“While the move from Irvine to Santa Ana was only 10 miles on a map, it represented an epic shift for us from a creative standpoint,” said Mike Weisman, one of four original DGWB founders who now co-chairs the Economic Development Council of the Santa Ana Chamber of Commerce. “I can honestly say that we wouldn’t have experienced half the success – or half the creative awards – had we not made the move.”

Commitments by CSUF and Amusement Park led to the development of new live-work projects throughout the Artists Village which, in turn, sparked more new restaurants, boutiques and galleries such as the Orange County Center for Contemporary Art.

Foodie Explosion

4th Street Market is only one of many foodie explosions happening throughout downtown Santa Ana – which Pulitzer Prize-winning Los Angeles Times food critic Jonathan Gold calls “one of the most unlikely culinary neighborhoods in the state, dotted with cocktail bars, tapas joints and …you are rarely more than a few steps away from a taco, a quinceañera dress or shade-grown coffee.”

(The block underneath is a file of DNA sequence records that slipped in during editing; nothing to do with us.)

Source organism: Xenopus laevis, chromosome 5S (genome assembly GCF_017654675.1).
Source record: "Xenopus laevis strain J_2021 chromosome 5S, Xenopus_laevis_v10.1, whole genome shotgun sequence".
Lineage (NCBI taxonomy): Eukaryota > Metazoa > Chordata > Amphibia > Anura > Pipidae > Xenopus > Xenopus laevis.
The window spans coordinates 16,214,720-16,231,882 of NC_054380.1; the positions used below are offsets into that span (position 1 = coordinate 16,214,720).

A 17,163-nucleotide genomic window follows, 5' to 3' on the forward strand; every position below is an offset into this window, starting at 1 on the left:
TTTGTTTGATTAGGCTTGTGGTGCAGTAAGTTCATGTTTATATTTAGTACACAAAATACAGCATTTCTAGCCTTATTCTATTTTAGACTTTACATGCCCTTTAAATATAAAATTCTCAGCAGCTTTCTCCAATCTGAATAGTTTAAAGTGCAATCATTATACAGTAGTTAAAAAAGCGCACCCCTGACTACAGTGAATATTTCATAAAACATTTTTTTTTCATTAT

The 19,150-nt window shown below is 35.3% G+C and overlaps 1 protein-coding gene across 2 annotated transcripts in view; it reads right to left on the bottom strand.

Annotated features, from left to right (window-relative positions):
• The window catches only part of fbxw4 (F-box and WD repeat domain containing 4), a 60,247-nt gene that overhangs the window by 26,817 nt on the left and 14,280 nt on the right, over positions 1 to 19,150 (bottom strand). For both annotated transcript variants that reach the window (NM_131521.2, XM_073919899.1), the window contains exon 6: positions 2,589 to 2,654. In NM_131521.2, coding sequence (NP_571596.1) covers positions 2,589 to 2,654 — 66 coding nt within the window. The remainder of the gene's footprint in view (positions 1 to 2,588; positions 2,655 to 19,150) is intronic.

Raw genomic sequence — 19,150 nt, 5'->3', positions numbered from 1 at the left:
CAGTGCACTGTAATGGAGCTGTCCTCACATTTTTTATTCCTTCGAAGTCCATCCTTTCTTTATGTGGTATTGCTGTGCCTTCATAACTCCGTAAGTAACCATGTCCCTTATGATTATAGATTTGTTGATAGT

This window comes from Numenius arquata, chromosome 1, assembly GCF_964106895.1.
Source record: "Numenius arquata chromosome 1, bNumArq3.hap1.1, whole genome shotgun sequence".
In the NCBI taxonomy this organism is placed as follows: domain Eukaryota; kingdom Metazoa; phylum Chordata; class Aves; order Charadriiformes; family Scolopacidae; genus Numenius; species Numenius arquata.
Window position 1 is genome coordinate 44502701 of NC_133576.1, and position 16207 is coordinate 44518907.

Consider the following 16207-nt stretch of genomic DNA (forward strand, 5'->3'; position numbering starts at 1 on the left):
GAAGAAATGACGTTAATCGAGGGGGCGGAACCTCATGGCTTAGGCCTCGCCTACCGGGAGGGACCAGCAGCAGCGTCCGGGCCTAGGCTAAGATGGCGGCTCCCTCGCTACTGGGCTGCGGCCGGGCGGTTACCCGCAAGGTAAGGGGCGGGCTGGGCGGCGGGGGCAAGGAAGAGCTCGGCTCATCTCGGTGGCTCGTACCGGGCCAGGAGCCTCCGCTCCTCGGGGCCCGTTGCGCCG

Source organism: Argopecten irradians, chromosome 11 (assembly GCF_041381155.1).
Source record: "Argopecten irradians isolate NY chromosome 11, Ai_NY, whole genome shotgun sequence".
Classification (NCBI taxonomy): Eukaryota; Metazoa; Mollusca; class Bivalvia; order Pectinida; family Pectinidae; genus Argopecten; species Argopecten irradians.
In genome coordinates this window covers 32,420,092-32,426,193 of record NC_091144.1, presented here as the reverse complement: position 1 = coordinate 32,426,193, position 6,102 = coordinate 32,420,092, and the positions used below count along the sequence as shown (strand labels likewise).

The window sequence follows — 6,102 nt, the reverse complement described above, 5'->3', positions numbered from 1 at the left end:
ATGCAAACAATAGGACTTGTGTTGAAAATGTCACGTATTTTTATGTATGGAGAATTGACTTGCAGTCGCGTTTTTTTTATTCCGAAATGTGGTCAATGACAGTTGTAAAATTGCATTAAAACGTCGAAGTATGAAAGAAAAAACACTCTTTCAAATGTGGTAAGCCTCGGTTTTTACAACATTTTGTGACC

Jason Quinn changed the local food scene forever when, after winning TV’s Great Food Truck Race in 2011, he chose Santa Ana for his first brick-and-mortar gastropub, Playground. Around the same time several blocks away, Orange County restauranteur Jeff Jensen was writing his own story for the corner of Third Street and Broadway called Chapter One: The Modern Local, serving a new take on pub fare made with local produce and seasonal ingredients from around the world.

Together, the two restaurants along with Gypsy Den and Lola Gasper in 2008, helped usher in a plethora of East End and downtown culinary destinations ranging from deli (C4 Deli) to teriyaki Asian-fusion (Ninjas with Appetite) to Venezuelan (Mil Jugos) to Filipino (Irenia) to trendy-but-authentic Mexican (Hector’s on Broadway).

Retail Entrepreneurialism